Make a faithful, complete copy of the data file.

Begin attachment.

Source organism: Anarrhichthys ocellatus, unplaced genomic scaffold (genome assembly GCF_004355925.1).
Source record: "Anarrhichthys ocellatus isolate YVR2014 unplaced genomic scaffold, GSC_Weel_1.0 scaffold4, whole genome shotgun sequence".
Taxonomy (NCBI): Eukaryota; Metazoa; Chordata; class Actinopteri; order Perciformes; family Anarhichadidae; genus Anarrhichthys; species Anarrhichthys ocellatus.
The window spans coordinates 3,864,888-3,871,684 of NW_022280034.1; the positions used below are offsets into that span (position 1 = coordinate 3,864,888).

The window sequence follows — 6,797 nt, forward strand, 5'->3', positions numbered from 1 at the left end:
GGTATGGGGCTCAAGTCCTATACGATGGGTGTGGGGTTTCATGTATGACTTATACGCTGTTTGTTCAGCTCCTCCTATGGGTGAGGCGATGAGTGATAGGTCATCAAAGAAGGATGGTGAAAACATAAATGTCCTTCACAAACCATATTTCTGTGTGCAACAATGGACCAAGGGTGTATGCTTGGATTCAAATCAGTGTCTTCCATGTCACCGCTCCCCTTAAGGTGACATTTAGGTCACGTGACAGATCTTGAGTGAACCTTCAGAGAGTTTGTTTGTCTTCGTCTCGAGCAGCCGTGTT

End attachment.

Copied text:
Source organism: Anarrhichthys ocellatus, unplaced genomic scaffold (genome assembly GCF_004355925.1).
Source record: "Anarrhichthys ocellatus isolate YVR2014 unplaced genomic scaffold, GSC_Weel_1.0 scaffold4, whole genome shotgun sequence".
Taxonomy (NCBI): Eukaryota; Metazoa; Chordata; class Actinopteri; order Perciformes; family Anarhichadidae; genus Anarrhichthys; species Anarrhichthys ocellatus.
The window spans coordinates 3,864,888-3,871,684 of NW_022280034.1; the positions used below are offsets into that span (position 1 = coordinate 3,864,888).

The window sequence follows — 6,797 nt, forward strand, 5'->3', positions numbered from 1 at the left end:
GGTATGGGGCTCAAGTCCTATACGATGGGTGTGGGGTTTCATGTATGACTTATACGCTGTTTGTTCAGCTCCTCCTATGGGTGAGGCGATGAGTGATAGGTCATCAAAGAAGGATGGTGAAAACATAAATGTCCTTCACAAACCATATTTCTGTGTGCAACAATGGACCAAGGGTGTATGCTTGGATTCAAATCAGTGTCTTCCATGTCACCGCTCCCCTTAAGGTGACATTTAGGTCACGTGACAGATCTTGAGTGAACCTTCAGAGAGTTTGTTTGTCTTCGTCTCGAGCAGCCGTGTT